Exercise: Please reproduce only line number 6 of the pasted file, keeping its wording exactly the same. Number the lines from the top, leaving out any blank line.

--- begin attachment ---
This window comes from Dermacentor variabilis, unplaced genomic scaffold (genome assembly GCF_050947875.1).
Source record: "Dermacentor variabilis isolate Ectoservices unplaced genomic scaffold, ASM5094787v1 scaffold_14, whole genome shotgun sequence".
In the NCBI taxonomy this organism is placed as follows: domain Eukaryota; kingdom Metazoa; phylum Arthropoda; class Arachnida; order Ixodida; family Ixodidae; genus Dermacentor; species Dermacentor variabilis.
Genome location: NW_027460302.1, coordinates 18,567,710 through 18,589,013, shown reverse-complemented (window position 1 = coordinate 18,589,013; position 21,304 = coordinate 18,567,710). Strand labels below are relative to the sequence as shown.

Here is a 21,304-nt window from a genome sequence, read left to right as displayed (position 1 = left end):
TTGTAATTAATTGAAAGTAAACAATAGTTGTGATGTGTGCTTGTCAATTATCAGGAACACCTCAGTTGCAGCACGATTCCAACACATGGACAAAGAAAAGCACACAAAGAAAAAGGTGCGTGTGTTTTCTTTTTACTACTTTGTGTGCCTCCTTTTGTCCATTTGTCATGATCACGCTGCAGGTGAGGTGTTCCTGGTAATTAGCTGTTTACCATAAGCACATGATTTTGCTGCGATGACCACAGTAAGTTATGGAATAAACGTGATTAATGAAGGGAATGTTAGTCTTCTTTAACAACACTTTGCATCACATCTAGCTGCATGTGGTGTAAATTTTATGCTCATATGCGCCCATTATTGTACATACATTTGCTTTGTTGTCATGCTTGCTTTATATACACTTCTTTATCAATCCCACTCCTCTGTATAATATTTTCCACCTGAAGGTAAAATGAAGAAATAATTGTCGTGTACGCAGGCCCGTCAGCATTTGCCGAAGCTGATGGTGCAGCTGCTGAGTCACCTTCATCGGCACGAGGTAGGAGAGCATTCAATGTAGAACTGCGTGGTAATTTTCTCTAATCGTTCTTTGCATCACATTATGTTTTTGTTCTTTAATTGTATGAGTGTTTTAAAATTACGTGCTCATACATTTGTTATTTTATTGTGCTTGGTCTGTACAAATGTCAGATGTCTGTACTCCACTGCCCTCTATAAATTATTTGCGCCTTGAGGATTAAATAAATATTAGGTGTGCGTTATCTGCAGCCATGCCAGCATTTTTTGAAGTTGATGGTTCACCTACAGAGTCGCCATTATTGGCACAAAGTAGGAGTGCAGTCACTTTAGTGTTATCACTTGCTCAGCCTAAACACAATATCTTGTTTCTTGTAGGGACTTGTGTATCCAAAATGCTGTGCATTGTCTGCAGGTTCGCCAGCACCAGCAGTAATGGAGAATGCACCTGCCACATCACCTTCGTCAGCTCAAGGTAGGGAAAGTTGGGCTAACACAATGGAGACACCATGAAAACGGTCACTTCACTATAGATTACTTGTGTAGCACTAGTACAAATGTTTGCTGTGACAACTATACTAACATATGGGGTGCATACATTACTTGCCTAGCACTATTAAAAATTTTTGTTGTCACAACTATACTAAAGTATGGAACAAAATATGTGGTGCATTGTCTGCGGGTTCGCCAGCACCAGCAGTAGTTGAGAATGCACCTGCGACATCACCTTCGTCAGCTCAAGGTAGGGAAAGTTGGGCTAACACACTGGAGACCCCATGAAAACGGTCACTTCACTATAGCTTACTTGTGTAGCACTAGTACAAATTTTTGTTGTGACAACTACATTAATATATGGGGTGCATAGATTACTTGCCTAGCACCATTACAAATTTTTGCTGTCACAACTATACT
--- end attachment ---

TTGTAATTAATTGAAAGTAAACAATAGTTGTGATGTGTGCTTGTCAATTATCAGGAACACCTCAGTTGCAGCACGATTCCAACACATGGACAAAGAAAAGCACACAAAGAAAAAGGTGCGTGTGTTTTCTTTTTACTACTTTGTGTGCCTCCTTTTGTCCATTTGTCATGATCACGCTGCAGGTGAGGTGTTCCTGGTAATTAGCTGTTTACCATAAGCACATGATTTTGCTGCGATGACCACAGTAAGTTATGGAATAAACGTGATTAATGAAGGGAATGTTAGTCTTCTTTAACAACACTTTGCATCACATCTAGCTGCATGTGGTGTAAATTTTATGCTCATATGCGCCCATTATTGTACATACATTTGCTTTGTTGTCATGCTTGCTTTATATACACTTCTTTATCAATCCCACTCCTCTGTATAATATTTTCCACCTGAAGGTAAAATGAAGAAATAATTGTCGTGTACGCAGGCCCGTCAGCATTTGCCGAAGCTGATGGTGCAGCTGCTGAGTCACCTTCATCGGCACGAGGTAGGAGAGCATTCAATGTAGAACTGCGTGGTAATTTTCTCTAATCGTTCTTTGCATCACATTATGTTTTTGTTCTTTAATTGTATGAGTGTTTTAAAATTACGTGCTCATACATTTGTTATTTTATTGTGCTTGGTCTGTACAAATGTCAGATGTCTGTACTCCACTGCCCTCTATAAATTATTTGCGCCTTGAGGATTAAATAAATATTAGGTGTGCGTTATCTGCAGCCATGCCAGCATTTTTTGAAGTTGATGGTTCACCTACAGAGTCGCCATTATTGGCACAAAGTAGGAGTGCAGTCACTTTAGTGTTATCACTTGCTCAGCCTAAACACAATATCTTGTTTCTTGTAGGGACTTGTGTATCCAAAATGCTGTGCATTGTCTGCAGGTTCGCCAGCACCAGCAGTAATGGAGAATGCACCTGCCACATCACCTTCGTCAGCTCAAGGTAGGGAAAGTTGGGCTAACACAATGGAGACACCATGAAAACGGTCACTTCACTATAGATTACTTGTGTAGCACTAGTACAAATGTTTGCTGTGACAACTATACTAACATATGGGGTGCATACATTACTTGCCTAGCACTATTAAAAATTTTTGTTGTCACAACTATACTAAAGTATGGAACAAAATATGTGGTGCATTGTCTGCGGGTTCGCCAGCACCAGCAGTAGTTGAGAATGCACCTGCGACATCACCTTCGTCAGCTCAAGGTAGGGAAAGTTGGGCTAACACACTGGAGACCCCATGAAAACGGTCACTTCACTATAGCTTACTTGTGTAGCACTAGTACAAATTTTTGTTGTGACAACTACATTAATATATGGGGTGCATAGATTACTTGCCTAGCACCATTACAAATTTTTGCTGTCACAACTATACT